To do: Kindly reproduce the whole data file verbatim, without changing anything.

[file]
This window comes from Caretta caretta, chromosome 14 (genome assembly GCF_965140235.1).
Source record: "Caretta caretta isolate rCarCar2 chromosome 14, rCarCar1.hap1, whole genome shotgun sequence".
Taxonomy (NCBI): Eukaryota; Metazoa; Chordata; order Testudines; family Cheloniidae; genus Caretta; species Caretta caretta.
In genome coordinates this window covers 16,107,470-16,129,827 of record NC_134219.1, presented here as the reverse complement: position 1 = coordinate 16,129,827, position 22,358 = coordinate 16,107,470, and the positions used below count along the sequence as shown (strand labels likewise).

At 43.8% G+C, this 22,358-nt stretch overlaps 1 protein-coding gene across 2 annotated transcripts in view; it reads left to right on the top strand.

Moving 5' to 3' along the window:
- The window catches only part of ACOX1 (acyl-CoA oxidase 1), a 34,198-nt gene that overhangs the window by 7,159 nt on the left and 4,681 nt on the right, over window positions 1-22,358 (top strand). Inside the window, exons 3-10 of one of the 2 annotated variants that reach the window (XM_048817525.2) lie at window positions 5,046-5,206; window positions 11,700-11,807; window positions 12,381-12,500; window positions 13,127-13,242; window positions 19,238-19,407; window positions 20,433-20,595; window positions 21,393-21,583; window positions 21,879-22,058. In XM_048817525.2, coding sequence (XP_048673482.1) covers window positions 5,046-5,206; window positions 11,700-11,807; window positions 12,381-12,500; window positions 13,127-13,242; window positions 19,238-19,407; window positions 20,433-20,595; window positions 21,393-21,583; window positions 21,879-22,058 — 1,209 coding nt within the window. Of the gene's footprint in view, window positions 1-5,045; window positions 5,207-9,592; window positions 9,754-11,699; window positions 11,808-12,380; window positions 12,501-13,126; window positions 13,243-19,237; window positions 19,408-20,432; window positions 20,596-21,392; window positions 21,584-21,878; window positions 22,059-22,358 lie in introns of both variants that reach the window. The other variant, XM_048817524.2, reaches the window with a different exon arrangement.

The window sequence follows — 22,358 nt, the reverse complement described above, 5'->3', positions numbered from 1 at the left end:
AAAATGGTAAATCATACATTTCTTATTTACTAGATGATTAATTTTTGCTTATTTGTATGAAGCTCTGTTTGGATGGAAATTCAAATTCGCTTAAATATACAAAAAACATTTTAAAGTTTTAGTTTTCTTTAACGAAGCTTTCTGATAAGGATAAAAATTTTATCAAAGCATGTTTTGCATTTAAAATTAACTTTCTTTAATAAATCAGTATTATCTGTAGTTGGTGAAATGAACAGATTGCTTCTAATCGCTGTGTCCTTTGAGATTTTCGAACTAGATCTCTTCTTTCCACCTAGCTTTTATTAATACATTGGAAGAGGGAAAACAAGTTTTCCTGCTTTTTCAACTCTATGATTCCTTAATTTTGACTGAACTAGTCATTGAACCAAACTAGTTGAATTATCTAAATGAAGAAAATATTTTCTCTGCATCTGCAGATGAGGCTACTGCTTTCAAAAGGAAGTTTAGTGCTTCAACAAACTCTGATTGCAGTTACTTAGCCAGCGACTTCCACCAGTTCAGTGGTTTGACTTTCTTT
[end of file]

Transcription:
This window comes from Caretta caretta, chromosome 14 (genome assembly GCF_965140235.1).
Source record: "Caretta caretta isolate rCarCar2 chromosome 14, rCarCar1.hap1, whole genome shotgun sequence".
Taxonomy (NCBI): Eukaryota; Metazoa; Chordata; order Testudines; family Cheloniidae; genus Caretta; species Caretta caretta.
In genome coordinates this window covers 16,107,470-16,129,827 of record NC_134219.1, presented here as the reverse complement: position 1 = coordinate 16,129,827, position 22,358 = coordinate 16,107,470, and the positions used below count along the sequence as shown (strand labels likewise).

At 43.8% G+C, this 22,358-nt stretch overlaps 1 protein-coding gene across 2 annotated transcripts in view; it reads left to right on the top strand.

Moving 5' to 3' along the window:
- The window catches only part of ACOX1 (acyl-CoA oxidase 1), a 34,198-nt gene that overhangs the window by 7,159 nt on the left and 4,681 nt on the right, over window positions 1-22,358 (top strand). Inside the window, exons 3-10 of one of the 2 annotated variants that reach the window (XM_048817525.2) lie at window positions 5,046-5,206; window positions 11,700-11,807; window positions 12,381-12,500; window positions 13,127-13,242; window positions 19,238-19,407; window positions 20,433-20,595; window positions 21,393-21,583; window positions 21,879-22,058. In XM_048817525.2, coding sequence (XP_048673482.1) covers window positions 5,046-5,206; window positions 11,700-11,807; window positions 12,381-12,500; window positions 13,127-13,242; window positions 19,238-19,407; window positions 20,433-20,595; window positions 21,393-21,583; window positions 21,879-22,058 — 1,209 coding nt within the window. Of the gene's footprint in view, window positions 1-5,045; window positions 5,207-9,592; window positions 9,754-11,699; window positions 11,808-12,380; window positions 12,501-13,126; window positions 13,243-19,237; window positions 19,408-20,432; window positions 20,596-21,392; window positions 21,584-21,878; window positions 22,059-22,358 lie in introns of both variants that reach the window. The other variant, XM_048817524.2, reaches the window with a different exon arrangement.

The window sequence follows — 22,358 nt, the reverse complement described above, 5'->3', positions numbered from 1 at the left end:
AAAATGGTAAATCATACATTTCTTATTTACTAGATGATTAATTTTTGCTTATTTGTATGAAGCTCTGTTTGGATGGAAATTCAAATTCGCTTAAATATACAAAAAACATTTTAAAGTTTTAGTTTTCTTTAACGAAGCTTTCTGATAAGGATAAAAATTTTATCAAAGCATGTTTTGCATTTAAAATTAACTTTCTTTAATAAATCAGTATTATCTGTAGTTGGTGAAATGAACAGATTGCTTCTAATCGCTGTGTCCTTTGAGATTTTCGAACTAGATCTCTTCTTTCCACCTAGCTTTTATTAATACATTGGAAGAGGGAAAACAAGTTTTCCTGCTTTTTCAACTCTATGATTCCTTAATTTTGACTGAACTAGTCATTGAACCAAACTAGTTGAATTATCTAAATGAAGAAAATATTTTCTCTGCATCTGCAGATGAGGCTACTGCTTTCAAAAGGAAGTTTAGTGCTTCAACAAACTCTGATTGCAGTTACTTAGCCAGCGACTTCCACCAGTTCAGTGGTTTGACTTTCTTT